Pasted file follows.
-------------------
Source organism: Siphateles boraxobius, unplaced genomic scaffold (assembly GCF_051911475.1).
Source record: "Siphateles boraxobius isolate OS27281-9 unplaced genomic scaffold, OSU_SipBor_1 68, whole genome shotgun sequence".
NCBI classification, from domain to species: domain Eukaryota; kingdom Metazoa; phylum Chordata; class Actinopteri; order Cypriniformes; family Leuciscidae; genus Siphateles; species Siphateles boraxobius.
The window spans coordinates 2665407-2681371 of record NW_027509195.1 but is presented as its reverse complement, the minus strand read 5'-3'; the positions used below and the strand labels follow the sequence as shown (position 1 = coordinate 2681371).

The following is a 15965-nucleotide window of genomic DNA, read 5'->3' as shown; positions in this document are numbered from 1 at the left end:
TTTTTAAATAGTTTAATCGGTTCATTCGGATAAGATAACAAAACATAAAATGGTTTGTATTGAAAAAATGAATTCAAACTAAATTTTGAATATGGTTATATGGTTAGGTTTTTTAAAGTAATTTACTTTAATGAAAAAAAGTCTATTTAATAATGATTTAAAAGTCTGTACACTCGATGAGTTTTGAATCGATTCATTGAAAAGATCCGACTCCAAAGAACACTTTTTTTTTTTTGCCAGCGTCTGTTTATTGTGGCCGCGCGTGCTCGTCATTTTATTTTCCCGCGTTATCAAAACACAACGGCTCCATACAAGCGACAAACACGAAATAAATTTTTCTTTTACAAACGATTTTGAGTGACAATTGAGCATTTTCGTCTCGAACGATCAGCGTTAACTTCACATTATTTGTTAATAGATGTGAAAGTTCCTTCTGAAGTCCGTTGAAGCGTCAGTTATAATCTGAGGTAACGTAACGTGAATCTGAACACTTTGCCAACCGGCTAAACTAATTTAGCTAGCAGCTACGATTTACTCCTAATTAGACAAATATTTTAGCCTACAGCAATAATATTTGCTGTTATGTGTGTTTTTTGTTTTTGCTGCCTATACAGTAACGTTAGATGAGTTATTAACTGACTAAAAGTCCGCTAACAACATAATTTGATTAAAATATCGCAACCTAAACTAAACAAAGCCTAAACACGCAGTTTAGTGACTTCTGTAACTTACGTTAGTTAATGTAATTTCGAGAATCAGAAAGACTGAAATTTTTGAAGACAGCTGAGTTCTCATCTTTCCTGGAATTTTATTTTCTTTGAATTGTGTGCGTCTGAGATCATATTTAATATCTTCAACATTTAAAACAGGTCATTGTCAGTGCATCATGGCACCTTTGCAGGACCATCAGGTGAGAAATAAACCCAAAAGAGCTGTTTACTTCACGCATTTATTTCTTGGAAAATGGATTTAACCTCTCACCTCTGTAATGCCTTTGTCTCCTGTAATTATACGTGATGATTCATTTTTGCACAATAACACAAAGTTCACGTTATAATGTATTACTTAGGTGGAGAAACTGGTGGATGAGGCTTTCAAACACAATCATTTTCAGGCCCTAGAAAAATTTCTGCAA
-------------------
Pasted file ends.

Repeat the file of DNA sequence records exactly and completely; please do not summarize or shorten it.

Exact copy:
Source organism: Siphateles boraxobius, unplaced genomic scaffold (assembly GCF_051911475.1).
Source record: "Siphateles boraxobius isolate OS27281-9 unplaced genomic scaffold, OSU_SipBor_1 68, whole genome shotgun sequence".
NCBI classification, from domain to species: domain Eukaryota; kingdom Metazoa; phylum Chordata; class Actinopteri; order Cypriniformes; family Leuciscidae; genus Siphateles; species Siphateles boraxobius.
The window spans coordinates 2665407-2681371 of record NW_027509195.1 but is presented as its reverse complement, the minus strand read 5'-3'; the positions used below and the strand labels follow the sequence as shown (position 1 = coordinate 2681371).

The following is a 15965-nucleotide window of genomic DNA, read 5'->3' as shown; positions in this document are numbered from 1 at the left end:
TTTTTAAATAGTTTAATCGGTTCATTCGGATAAGATAACAAAACATAAAATGGTTTGTATTGAAAAAATGAATTCAAACTAAATTTTGAATATGGTTATATGGTTAGGTTTTTTAAAGTAATTTACTTTAATGAAAAAAAGTCTATTTAATAATGATTTAAAAGTCTGTACACTCGATGAGTTTTGAATCGATTCATTGAAAAGATCCGACTCCAAAGAACACTTTTTTTTTTTTGCCAGCGTCTGTTTATTGTGGCCGCGCGTGCTCGTCATTTTATTTTCCCGCGTTATCAAAACACAACGGCTCCATACAAGCGACAAACACGAAATAAATTTTTCTTTTACAAACGATTTTGAGTGACAATTGAGCATTTTCGTCTCGAACGATCAGCGTTAACTTCACATTATTTGTTAATAGATGTGAAAGTTCCTTCTGAAGTCCGTTGAAGCGTCAGTTATAATCTGAGGTAACGTAACGTGAATCTGAACACTTTGCCAACCGGCTAAACTAATTTAGCTAGCAGCTACGATTTACTCCTAATTAGACAAATATTTTAGCCTACAGCAATAATATTTGCTGTTATGTGTGTTTTTTGTTTTTGCTGCCTATACAGTAACGTTAGATGAGTTATTAACTGACTAAAAGTCCGCTAACAACATAATTTGATTAAAATATCGCAACCTAAACTAAACAAAGCCTAAACACGCAGTTTAGTGACTTCTGTAACTTACGTTAGTTAATGTAATTTCGAGAATCAGAAAGACTGAAATTTTTGAAGACAGCTGAGTTCTCATCTTTCCTGGAATTTTATTTTCTTTGAATTGTGTGCGTCTGAGATCATATTTAATATCTTCAACATTTAAAACAGGTCATTGTCAGTGCATCATGGCACCTTTGCAGGACCATCAGGTGAGAAATAAACCCAAAAGAGCTGTTTACTTCACGCATTTATTTCTTGGAAAATGGATTTAACCTCTCACCTCTGTAATGCCTTTGTCTCCTGTAATTATACGTGATGATTCATTTTTGCACAATAACACAAAGTTCACGTTATAATGTATTACTTAGGTGGAGAAACTGGTGGATGAGGCTTTCAAACACAATCATTTTCAGGCCCTAGAAAAATTTCTGCAA